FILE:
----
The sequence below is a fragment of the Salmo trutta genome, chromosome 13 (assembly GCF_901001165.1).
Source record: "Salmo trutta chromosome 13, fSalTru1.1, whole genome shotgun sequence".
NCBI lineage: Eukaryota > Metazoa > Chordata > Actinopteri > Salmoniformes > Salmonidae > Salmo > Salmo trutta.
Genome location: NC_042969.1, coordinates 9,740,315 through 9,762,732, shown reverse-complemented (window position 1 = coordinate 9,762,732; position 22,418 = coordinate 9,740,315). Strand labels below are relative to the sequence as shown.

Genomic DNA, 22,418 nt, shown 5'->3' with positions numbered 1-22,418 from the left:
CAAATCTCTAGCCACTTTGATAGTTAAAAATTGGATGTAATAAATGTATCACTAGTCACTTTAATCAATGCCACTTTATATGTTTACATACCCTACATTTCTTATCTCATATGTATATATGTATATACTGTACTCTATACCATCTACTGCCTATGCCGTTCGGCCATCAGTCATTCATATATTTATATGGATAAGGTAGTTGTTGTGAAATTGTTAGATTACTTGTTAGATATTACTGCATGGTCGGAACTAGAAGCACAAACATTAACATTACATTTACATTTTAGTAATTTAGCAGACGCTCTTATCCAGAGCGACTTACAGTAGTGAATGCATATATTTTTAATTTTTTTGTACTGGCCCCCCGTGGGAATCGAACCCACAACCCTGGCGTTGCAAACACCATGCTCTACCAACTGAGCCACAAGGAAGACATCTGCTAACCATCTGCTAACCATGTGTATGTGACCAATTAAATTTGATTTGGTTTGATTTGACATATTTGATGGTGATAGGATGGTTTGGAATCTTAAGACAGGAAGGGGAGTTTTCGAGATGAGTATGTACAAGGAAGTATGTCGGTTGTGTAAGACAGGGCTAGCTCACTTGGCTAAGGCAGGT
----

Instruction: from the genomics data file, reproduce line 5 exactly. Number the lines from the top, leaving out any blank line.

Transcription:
Genomic DNA, 22,418 nt, shown 5'->3' with positions numbered 1-22,418 from the left: